#### Archived

This topic is now archived and is closed to further replies.

# Transforming normals and vectors

## Recommended Posts

I''ve always been uncertain about the differences between transforming points, vectors and normals. I hope someone can tell me if I now have it sorted. I am using 4x4 matrices in all cases. I know that when transforming a vector, I dont want to include any translation. If I''m transforming a polygon by a non-uniform scaling matrix, then am I right in thinking that I in fact have to transform the normal by the inverse of the matrix? Another thing that I''m not sure on is, if I have a matrix built up by an arbitrary combination of translations, rotations and scales, and I want to use it to transform the orientation of a vector, is it right to simply set the translation part of the matrix to 0? Also, this one confuses me: if a have a matrix which translates -10 along x, then scales x by 2.0, then translates back +10 along x, and apply this to a point, should the point come out as it started, or should its x component be less than when it started, which is what I''m getting? Finally, sorry about all the questions, but I just wanted to know if this function will work properly - it includes basically a bit of all the above. To transform a plane by a Matrix M which could be any combination of translations, rotations and scalings: Plane TransformPlane(const Plane& plane, const Matrix& M) { Plane result; Vector point_in_plane = plane.normal * plane.distance; point_in_plane = M * point_in_plane; Matrix M2 = M; Set translation part of M2 to zero. M2 = M2.Inverse().Transpose(); result.normal = M2 * plane.normal; result.normal.Normalize(); result.distance = Dot(result.normal, point_in_plane); return result; } thanks to anyone who can bear to read through all that. Cameron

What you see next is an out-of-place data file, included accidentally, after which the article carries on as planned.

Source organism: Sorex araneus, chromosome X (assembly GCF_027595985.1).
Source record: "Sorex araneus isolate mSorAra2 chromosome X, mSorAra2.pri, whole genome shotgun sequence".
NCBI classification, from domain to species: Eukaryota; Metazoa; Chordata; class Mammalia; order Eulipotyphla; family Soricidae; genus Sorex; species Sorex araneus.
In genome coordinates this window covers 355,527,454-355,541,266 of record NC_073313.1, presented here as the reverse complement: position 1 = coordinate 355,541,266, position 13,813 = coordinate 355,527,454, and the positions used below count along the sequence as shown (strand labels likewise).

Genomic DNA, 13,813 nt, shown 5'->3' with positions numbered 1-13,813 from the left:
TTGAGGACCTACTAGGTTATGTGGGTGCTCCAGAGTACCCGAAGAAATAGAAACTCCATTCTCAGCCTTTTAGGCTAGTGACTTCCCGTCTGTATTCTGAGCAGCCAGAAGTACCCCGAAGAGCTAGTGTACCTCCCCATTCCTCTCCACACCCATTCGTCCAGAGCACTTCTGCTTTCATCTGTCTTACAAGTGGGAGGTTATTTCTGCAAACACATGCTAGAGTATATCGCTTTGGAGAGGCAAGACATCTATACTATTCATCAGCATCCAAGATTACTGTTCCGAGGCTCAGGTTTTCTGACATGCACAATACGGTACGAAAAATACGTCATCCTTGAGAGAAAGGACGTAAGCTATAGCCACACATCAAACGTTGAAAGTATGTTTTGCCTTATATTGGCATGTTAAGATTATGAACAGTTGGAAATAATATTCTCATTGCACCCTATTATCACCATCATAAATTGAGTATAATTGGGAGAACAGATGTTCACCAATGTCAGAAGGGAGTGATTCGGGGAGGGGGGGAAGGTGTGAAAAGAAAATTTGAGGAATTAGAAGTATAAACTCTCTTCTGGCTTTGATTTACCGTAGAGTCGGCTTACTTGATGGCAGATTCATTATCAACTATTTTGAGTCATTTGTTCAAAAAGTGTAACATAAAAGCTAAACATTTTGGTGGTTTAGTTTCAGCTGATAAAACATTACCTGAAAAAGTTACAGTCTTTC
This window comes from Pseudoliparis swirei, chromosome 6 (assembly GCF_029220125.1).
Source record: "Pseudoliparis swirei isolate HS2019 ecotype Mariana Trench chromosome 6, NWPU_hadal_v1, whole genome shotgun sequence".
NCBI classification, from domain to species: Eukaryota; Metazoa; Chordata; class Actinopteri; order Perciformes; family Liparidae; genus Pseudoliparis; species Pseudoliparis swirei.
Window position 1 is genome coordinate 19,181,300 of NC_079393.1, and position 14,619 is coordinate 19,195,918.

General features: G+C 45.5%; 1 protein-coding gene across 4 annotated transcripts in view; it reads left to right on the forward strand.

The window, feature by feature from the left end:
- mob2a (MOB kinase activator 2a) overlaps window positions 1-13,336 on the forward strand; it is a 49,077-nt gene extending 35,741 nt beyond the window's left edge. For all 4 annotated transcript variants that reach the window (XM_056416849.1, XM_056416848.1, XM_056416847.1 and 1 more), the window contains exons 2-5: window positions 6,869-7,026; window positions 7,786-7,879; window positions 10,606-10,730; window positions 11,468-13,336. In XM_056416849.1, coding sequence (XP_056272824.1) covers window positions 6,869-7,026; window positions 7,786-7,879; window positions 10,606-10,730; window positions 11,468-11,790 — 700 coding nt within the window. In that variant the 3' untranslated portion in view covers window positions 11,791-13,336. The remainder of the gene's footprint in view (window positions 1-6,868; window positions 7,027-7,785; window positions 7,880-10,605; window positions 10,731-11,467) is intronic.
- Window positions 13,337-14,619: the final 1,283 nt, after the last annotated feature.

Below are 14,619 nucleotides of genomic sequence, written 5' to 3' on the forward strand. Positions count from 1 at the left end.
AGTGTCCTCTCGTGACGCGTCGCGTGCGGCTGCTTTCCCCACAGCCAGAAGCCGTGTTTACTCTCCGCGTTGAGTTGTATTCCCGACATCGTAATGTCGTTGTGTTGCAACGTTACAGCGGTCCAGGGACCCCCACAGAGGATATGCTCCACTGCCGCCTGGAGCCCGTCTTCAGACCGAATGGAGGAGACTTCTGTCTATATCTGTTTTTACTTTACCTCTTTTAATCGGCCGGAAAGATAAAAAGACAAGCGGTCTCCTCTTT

##### Share on other sites
Since rotations and translations preserve angles they can be ignored. If two vectors are orthogonal then their dot product is zero. If you have non-uniform scaling factors of a, b and c then the inverse is 1/a, 1/b and 1/c. If you have two vectors (s,t,u) and (x,y,z) then multiplying one by the matrix and the other by the inverse gives (a*s, b*t, c*u) and the other (x/a, y/b, z/c). The dot product of the two vectors is s*x+t*y+u*z or the dot product of the original two vectors. So if they where orthongonal to start with they will still be orthogonal. I''m not sure on the second one. It would seem reasonable. The last part isn''t true because the translation of -10 becomes -20 after scaling and then you are moving it back by only 10 or half way. You would have to scale the translation vector to get it back to where it was.

• ### Forum Statistics

• Total Topics
628388
• Total Posts
2982403

• 10
• 9
• 16
• 24
• 11